How to Choose a Car Seat and Top Car Seat Picks – Expert Advice by The Car Seat Lady, Alisa Baer

Before we start, it is critical to mention that there is no such thing as the “safest seat”.  The safest seat is the one that installs securely in your vehicle, fits your child properly, and you use properly on every trip.

When recommending a rear-facing only seat, The Car Seat Lady takes into consideration 4 key design features:

1. Will the base install securely in most vehicles… and in particular in the center of most vehicles?

  • Studies show the center is 43% safer than the side… so with one child it is best to put the baby in the center (assuming your car seat can be securely installed in the center).  Not only is the center safer for baby, but also it tends to give the best layout for the back seat as with baby in center you can comfortably fit 2 adults in back… whereas if baby goes on the side few adults can squeeze into the already narrow center with a baby seat on one side of them.  The other advantage is that having the car seat in the center typically allows the front seats to both come back as far as they need to – whereas if the car seat goes on the side, the person sitting in front of the car seat has to move their seat up more than they might prefer (as the front seat should not touch the child’s car seat).
  •  Most vehicles do not have the lower anchors of the LATCH system in the center seat; therefore, you will need to use the vehicle’s seat belt to secure the car seat in the center.  While the seat belt and LATCH are equally safe means of securing the car seat, the seat belt is often more difficult.  While you and I ride around with our seat belt loose while we drive, and just rely on the belt to lock when we slam on the brakes, this does not work for the child’s car seat as it will be very loose during regular driving, and even looser in a crash.  Therefore, the seat belt must be locked and tight around the child’s car seat at all times.  There are a few car seats on the market that have a locking device built right into the car seat to keep the vehicle’s seat belt locked and tight – which makes installation not only easier, but in many cases safer as you are more likely to get the secure installation you need.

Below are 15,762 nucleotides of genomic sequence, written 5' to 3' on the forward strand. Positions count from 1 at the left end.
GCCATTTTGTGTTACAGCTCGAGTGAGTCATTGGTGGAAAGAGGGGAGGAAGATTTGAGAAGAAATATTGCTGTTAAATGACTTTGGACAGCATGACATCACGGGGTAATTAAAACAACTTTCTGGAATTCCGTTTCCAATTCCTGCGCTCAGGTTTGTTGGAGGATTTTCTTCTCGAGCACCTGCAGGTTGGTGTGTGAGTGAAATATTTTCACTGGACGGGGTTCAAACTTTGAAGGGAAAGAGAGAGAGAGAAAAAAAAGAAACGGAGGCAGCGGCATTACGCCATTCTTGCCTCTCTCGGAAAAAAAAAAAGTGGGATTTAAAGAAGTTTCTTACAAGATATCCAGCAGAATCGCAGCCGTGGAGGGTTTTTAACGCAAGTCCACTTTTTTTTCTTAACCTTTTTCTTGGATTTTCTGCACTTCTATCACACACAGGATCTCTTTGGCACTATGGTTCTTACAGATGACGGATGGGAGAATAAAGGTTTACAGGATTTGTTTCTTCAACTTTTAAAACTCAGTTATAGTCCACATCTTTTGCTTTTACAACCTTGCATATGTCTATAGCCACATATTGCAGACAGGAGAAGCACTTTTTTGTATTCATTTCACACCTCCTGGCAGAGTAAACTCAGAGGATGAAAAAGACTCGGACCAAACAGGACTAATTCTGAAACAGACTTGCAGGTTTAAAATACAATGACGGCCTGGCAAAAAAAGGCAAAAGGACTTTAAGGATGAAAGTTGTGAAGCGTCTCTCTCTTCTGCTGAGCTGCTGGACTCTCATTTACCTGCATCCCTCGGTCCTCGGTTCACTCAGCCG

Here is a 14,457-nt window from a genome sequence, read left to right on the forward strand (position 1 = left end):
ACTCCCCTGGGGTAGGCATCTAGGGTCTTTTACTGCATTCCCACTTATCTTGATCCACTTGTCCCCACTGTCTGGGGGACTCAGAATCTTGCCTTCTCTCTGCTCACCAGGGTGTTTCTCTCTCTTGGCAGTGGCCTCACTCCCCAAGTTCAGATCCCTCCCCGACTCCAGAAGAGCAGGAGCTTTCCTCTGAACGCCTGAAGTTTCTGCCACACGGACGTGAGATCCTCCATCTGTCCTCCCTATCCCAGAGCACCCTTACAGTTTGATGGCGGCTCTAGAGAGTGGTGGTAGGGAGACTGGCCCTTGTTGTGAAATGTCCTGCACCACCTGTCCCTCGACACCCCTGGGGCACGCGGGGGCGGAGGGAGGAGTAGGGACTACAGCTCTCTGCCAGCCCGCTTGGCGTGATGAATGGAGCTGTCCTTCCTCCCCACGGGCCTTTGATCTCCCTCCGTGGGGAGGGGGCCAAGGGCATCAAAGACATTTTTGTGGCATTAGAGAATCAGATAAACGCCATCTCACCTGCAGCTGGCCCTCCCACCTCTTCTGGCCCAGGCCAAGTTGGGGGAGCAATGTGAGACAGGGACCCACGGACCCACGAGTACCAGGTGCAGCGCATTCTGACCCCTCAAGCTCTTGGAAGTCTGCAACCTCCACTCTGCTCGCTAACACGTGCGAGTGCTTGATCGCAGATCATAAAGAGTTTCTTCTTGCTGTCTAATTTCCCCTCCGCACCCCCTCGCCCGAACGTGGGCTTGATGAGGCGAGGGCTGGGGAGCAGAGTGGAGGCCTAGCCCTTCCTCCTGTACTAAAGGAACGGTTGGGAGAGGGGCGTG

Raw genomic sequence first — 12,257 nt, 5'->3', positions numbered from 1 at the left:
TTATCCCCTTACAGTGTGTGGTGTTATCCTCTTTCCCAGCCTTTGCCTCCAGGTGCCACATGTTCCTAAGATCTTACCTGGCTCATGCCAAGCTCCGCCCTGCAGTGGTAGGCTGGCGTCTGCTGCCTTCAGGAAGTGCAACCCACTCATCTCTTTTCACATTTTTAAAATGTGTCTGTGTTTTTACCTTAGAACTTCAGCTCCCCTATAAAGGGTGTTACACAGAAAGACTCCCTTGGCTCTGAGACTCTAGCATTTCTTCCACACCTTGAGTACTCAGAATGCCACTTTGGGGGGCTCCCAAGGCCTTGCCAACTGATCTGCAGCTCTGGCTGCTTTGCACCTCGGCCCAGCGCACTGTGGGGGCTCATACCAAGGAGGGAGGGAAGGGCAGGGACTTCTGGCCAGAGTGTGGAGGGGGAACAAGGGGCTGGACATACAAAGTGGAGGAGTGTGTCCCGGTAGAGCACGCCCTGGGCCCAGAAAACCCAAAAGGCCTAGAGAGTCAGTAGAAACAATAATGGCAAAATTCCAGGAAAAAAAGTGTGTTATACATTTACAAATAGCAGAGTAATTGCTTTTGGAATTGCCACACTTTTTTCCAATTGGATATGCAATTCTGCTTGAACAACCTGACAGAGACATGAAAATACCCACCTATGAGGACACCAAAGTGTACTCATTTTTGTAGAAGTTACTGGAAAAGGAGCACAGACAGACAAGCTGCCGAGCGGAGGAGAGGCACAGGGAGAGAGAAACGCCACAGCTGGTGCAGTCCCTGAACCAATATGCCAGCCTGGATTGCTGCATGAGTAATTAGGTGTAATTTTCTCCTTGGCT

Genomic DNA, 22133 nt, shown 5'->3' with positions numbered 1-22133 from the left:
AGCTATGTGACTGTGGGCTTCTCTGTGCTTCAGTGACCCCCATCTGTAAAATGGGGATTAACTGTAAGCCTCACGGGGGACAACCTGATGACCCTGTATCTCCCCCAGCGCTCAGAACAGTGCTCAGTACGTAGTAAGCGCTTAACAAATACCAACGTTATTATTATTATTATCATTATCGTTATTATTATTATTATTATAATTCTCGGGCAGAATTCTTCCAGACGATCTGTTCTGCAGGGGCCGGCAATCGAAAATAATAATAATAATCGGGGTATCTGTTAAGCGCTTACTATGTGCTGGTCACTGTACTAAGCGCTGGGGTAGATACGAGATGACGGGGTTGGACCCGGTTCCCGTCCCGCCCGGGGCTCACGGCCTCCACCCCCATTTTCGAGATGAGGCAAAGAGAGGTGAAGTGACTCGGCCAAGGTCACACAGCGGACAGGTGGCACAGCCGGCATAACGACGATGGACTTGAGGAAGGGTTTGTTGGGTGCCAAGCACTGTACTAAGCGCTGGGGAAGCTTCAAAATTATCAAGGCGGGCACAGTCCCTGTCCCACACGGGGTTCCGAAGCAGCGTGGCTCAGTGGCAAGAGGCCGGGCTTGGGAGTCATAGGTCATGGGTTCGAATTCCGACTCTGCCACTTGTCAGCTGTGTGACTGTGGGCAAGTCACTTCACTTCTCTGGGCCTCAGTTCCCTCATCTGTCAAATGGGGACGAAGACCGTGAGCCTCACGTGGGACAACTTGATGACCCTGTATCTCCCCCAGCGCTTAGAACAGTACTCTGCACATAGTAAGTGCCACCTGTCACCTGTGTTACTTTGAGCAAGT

2. Will the carrier install securely by itself (i.e. withOUT the base) in most vehicles?

  • If you go in a friend’s car, jump in a taxi, or rent a car on vacation you will be traveling without the base – and it will be important that you can get a secure installation with just the carrier.  Most seats sold in the US route the vehicle’s seat belt around the carrier in one way – but a few seats use a different routing path, a routing path most commonly seen in Europe.  While the traditional American-style path will yield a secure installation in about 1 in 5 vehicles, the European-style path will yield a secure installation in about 4.9 out of 5 vehicles.  The European-style path involves wrapping the shoulder belt around the back of the carrier which adds stability and gives a more secure fit.
  • For more on using the carrier without the base and the European-style path, see this interactive image here.

3. Will it be easy to strap the baby into the seat every time (when you are sleep deprived, your child is screaming, and you are already 15 minutes late)?